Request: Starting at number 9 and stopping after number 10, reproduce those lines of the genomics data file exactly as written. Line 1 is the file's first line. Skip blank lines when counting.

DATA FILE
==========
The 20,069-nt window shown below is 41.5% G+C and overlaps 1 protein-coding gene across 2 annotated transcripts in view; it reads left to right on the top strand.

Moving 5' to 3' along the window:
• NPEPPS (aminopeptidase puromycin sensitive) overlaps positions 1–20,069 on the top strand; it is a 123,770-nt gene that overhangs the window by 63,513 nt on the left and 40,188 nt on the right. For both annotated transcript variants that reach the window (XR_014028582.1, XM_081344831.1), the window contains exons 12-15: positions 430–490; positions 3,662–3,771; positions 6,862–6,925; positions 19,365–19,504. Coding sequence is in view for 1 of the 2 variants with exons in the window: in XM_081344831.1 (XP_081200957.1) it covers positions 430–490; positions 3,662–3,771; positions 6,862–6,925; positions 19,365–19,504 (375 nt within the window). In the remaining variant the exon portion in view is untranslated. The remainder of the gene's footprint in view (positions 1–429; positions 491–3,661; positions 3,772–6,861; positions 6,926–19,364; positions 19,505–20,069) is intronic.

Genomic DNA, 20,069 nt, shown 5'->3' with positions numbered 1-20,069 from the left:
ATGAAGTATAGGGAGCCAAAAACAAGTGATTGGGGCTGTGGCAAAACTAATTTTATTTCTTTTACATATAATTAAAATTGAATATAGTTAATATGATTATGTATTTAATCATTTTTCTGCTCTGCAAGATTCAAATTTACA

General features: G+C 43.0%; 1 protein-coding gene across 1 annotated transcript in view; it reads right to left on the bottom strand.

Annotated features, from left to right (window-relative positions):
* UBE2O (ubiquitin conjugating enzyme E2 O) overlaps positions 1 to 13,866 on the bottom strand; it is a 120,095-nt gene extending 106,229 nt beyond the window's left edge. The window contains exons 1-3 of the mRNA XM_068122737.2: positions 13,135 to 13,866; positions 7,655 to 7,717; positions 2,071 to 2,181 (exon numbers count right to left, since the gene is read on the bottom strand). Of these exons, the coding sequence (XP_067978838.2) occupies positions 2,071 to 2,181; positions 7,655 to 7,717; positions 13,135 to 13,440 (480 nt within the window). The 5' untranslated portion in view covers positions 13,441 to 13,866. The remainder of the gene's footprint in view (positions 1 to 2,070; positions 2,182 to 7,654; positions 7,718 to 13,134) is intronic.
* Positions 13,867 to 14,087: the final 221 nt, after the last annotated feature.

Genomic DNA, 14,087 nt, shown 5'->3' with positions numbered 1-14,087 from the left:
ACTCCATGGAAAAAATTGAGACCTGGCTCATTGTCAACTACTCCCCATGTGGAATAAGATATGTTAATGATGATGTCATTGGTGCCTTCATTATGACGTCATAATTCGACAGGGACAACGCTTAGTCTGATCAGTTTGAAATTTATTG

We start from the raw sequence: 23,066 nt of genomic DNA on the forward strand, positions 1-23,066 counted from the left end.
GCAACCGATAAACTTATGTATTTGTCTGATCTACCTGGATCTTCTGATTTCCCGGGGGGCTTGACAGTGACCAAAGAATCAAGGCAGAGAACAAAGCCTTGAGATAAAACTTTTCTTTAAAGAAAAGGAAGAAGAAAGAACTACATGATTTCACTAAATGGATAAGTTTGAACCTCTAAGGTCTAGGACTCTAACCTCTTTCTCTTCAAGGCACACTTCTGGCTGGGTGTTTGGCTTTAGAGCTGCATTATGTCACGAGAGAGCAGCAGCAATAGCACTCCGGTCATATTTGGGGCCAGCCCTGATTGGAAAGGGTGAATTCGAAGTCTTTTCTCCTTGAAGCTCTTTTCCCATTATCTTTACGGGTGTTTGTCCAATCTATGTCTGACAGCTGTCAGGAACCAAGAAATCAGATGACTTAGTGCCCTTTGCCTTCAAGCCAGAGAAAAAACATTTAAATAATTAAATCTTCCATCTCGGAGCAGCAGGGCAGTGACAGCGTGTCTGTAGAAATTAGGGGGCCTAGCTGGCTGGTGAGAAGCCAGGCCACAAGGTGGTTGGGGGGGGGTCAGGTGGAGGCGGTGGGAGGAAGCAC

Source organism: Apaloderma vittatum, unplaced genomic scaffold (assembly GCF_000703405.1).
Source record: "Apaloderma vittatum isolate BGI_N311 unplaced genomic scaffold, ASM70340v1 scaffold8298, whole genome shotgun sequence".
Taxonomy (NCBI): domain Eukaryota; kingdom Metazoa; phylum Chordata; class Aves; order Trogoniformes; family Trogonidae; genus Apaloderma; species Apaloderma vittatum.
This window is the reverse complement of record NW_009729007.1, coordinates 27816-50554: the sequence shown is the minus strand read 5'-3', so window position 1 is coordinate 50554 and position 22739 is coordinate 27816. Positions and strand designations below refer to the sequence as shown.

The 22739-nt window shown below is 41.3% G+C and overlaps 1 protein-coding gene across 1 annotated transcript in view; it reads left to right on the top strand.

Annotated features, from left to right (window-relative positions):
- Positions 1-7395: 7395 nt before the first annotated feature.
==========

* Positions 13,867 to 14,087: the final 221 nt, after the last annotated feature.

Genomic DNA, 14,087 nt, shown 5'->3' with positions numbered 1-14,087 from the left: